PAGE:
Discussion in 'ShapeJS' started by AlanHudson, Apr 11, 2017.

  1. AlanHudson
    AlanHudson Shapeways Employee Dev Team
    We are using it to power Spring and Wonder. If that proves successful we plan on offering the system to others to power customized creation.

    I've had a hard time figuring out how to grow a developer community around ShapeJS. For now were concentrating on improving the shopping experience. Ie was my attempt to start first with developers. While we had some interest it wasn't enough to really kickstart the concept.
  2. Oliver_Krangle
    Oliver_Krangle Well-Known Member
    The old system still seems to work except for people actually being able to purchase the custom generated doo-dads. But exactly how do we get them to be purchase-able?

    As far as I can tell when someone generates a doo-dad the parts go into my actual Shapeways account (not the ShapeJS account). But in order for them to purchase the item they would need to let me know they generated the doo-dad and then I would need to turn them into an active products with mark-up, descriptions, etc. I'd like to put better instructions for customers on my sales page even if what's there is just temporary.

    If it's meant to be completely dead then it's probably better to just turn off the products on and keep working on the scripts until a better mechanism comes along. I can't say there was ever much motivation to work on improving algorithms in the previous incarnation.
  3. drloris
    drloris Well-Known Member
    Huh, I missed this exchange until today.
    It's good to hear you're still active, Alan.
    I've not heard much about Spring and Wonder... but Jewelry? Bah. Okay, so maybe one or two of my ideas might be classified as jewelry, but why restrict it to just one category?

    The shopping experience might be important, but the most important part of it is actually being able to actually buy the stuff!
    Is there a good reason why you can't make the designs purchasable?
    Because I think you're in a catch22 situation where developers arn't investing time when they can't sell the product - and you're interpreting that as no interest in the system.
    Several people had some sort of proof of principle design on there, including myself and Oliver. I at least have several rather more involved creators I'd love to have working, but I can't really justify the considerable time to program them when there's absolutely no sign of ever being able to sell the output.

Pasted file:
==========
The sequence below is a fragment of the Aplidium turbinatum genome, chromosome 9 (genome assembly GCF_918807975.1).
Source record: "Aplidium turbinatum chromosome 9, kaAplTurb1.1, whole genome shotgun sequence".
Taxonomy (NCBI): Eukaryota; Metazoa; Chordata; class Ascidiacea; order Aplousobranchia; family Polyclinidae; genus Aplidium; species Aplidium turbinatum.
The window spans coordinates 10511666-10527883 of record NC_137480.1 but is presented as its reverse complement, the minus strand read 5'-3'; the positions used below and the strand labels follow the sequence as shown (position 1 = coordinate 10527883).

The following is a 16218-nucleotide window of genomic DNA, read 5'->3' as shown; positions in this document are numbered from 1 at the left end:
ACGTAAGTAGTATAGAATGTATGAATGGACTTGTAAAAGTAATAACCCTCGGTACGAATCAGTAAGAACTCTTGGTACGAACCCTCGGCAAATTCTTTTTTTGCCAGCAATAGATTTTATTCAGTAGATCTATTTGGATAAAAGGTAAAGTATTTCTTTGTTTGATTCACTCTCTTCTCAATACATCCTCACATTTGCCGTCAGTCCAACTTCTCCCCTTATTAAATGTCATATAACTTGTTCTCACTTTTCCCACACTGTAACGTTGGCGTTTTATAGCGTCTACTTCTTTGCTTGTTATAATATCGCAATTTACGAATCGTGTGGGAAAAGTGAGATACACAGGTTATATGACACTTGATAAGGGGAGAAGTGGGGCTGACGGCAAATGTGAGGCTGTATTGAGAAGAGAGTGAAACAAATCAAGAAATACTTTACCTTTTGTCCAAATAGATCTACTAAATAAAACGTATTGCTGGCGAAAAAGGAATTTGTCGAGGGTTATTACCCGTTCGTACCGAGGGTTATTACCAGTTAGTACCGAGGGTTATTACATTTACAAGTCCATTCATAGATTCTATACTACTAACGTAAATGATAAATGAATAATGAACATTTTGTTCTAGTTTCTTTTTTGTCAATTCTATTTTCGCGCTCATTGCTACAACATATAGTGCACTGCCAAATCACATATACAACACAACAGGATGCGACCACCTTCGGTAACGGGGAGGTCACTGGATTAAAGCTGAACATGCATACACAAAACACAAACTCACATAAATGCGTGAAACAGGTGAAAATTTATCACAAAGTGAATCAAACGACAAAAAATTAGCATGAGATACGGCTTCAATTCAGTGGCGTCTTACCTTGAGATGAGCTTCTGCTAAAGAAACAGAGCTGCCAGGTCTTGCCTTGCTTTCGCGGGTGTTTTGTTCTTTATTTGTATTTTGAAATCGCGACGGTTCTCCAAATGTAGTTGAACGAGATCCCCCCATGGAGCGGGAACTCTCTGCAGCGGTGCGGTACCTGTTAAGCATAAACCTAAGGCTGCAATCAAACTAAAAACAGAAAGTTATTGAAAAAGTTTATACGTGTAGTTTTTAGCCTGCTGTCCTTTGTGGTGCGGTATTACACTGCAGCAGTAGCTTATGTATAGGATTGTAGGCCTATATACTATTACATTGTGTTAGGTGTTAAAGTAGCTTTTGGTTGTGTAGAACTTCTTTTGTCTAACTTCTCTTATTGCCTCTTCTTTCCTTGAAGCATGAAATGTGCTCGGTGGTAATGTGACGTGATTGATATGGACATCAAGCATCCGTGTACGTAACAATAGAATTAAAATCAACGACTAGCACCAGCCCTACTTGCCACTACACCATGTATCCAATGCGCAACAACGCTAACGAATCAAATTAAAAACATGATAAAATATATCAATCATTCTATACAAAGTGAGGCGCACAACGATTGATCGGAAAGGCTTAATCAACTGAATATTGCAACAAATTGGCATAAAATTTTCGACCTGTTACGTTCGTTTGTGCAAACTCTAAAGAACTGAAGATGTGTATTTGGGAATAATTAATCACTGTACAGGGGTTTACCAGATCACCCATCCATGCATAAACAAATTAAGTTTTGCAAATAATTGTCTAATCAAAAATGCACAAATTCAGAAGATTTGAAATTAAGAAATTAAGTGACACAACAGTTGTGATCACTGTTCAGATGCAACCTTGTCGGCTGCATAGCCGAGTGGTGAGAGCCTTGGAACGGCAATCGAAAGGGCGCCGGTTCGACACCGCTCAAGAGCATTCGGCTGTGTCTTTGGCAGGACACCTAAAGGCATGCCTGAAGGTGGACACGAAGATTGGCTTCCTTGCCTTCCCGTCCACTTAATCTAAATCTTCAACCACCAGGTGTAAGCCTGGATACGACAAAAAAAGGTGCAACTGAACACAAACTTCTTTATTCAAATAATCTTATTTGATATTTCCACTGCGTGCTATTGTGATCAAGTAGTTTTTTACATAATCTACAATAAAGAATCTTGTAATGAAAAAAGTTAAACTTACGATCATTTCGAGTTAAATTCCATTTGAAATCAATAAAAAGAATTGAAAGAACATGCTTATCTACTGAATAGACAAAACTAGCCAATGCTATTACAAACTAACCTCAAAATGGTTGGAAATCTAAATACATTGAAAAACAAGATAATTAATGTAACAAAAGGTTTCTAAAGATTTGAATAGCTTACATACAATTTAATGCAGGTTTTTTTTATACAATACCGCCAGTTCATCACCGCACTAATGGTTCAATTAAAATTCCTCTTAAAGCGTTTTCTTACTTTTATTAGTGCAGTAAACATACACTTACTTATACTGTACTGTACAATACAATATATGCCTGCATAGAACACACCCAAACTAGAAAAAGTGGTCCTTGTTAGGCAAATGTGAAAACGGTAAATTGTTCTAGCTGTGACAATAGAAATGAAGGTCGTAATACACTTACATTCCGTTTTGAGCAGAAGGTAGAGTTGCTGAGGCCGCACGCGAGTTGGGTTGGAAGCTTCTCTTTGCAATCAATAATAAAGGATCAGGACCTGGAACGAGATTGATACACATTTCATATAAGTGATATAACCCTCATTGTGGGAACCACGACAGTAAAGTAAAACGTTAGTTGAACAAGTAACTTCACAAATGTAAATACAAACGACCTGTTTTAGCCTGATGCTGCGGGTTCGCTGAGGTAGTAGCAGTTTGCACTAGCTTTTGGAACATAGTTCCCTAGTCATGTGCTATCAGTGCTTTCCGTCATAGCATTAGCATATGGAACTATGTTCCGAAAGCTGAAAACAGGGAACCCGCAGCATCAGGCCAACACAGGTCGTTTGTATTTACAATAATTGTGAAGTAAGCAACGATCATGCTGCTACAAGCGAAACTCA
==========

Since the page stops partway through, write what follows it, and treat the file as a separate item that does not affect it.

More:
I suppose you'll have some inside information on what is actually being used.
    I think there are at least two functional creator systems on Shapeways in active use, or at least there were until recently:

    The 3D image popper went through a few iterations. This was great, and was instrumental in making the first thing I got printed. I can't find it now - did it get pulled? I thought it would be in creator apps, but no.
    This had a lot of utility with a very low entry bar.

    Custommaker is/was basically a very limited subset of shapejs, with a web front-end. I don't know how successful it's actually been, but my impression is that there's a metric fuck-ton of models using it. These designs don't seem to be working at the moment, though.

    There was also the original shapejs, which saw some use but got shut down fairly quickly. It was a bit slow and clunky - my models took maybe 30 secs to a minute to generate. I can see that being a bit too slow for many shoppers, so the massive speed improvement of shapejs2 seemed like a good reason to switch.
    But my custom pip die, for example, had several orders within a few days of going live. That demand for stuff you just can't do with a custommaker is going essentially unserviced, ever since this was switched off.
    If your new CEO Greg Kress means what he says on Shapeways' blog, then "customizer technology" is a big thing for him, too.

    If I were shapeways, I'd be a bit concerned that waiting around too long would mean some other company would get something working, gain marketplace traction and eat your lunch.
  4. Oliver_Krangle
    Oliver_Krangle Well-Known Member
    There's definitely the Catch 22 problem but there's also a general entropy problem. When you rely on other people's web sites you are not the master of your domain. Web sites and features come and go. Sometimes with warning and sometimes unexpectedly. Other times they simply fade away into disfunction.
    stannum likes this.
  5. drloris
    drloris Well-Known Member
    Well, yes - there is that. And Shapeways isn't exactly going out of its way to minimise concern.

    But some issues come with the territory. If you're reliant on Shapeways to print your products, it's not much of an additional commitment to rely on them for other stages in the process.
    Or from the opposite perspective - if you're a company and you're trying to find extra ways to get people to give you money for sending stuff, trusting you (to some extent at least) is a necessary prerequisite for becoming your customer, not a thing you can avoid.